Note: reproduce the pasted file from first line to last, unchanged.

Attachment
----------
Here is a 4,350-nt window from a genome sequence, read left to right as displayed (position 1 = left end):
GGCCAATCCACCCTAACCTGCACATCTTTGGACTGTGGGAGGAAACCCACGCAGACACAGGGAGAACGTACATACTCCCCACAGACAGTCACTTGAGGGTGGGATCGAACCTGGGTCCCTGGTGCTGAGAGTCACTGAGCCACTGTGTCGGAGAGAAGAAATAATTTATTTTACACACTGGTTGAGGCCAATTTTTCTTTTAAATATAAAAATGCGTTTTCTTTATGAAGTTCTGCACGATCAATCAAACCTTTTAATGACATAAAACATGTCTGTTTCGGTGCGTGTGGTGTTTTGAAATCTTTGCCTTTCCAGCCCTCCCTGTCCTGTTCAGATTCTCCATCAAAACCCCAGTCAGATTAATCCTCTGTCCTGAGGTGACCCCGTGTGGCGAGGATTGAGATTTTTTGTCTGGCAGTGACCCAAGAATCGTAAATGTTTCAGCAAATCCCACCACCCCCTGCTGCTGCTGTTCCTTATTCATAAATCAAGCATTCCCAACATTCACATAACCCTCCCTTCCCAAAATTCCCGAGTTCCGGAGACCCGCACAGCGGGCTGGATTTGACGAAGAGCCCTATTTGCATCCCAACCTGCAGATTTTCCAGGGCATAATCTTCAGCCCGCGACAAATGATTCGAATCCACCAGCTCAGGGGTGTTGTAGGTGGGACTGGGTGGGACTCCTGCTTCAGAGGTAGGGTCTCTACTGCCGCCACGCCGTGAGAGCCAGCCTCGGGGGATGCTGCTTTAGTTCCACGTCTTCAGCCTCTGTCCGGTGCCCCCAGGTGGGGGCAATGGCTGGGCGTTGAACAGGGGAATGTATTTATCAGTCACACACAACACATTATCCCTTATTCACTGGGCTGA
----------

Here is a 4,350-nt window from a genome sequence, read left to right as displayed (position 1 = left end):
GGCCAATCCACCCTAACCTGCACATCTTTGGACTGTGGGAGGAAACCCACGCAGACACAGGGAGAACGTACATACTCCCCACAGACAGTCACTTGAGGGTGGGATCGAACCTGGGTCCCTGGTGCTGAGAGTCACTGAGCCACTGTGTCGGAGAGAAGAAATAATTTATTTTACACACTGGTTGAGGCCAATTTTTCTTTTAAATATAAAAATGCGTTTTCTTTATGAAGTTCTGCACGATCAATCAAACCTTTTAATGACATAAAACATGTCTGTTTCGGTGCGTGTGGTGTTTTGAAATCTTTGCCTTTCCAGCCCTCCCTGTCCTGTTCAGATTCTCCATCAAAACCCCAGTCAGATTAATCCTCTGTCCTGAGGTGACCCCGTGTGGCGAGGATTGAGATTTTTTGTCTGGCAGTGACCCAAGAATCGTAAATGTTTCAGCAAATCCCACCACCCCCTGCTGCTGCTGTTCCTTATTCATAAATCAAGCATTCCCAACATTCACATAACCCTCCCTTCCCAAAATTCCCGAGTTCCGGAGACCCGCACAGCGGGCTGGATTTGACGAAGAGCCCTATTTGCATCCCAACCTGCAGATTTTCCAGGGCATAATCTTCAGCCCGCGACAAATGATTCGAATCCACCAGCTCAGGGGTGTTGTAGGTGGGACTGGGTGGGACTCCTGCTTCAGAGGTAGGGTCTCTACTGCCGCCACGCCGTGAGAGCCAGCCTCGGGGGATGCTGCTTTAGTTCCACGTCTTCAGCCTCTGTCCGGTGCCCCCAGGTGGGGGCAATGGCTGGGCGTTGAACAGGGGAATGTATTTATCAGTCACACACAACACATTATCCCTTATTCACTGGGCTGA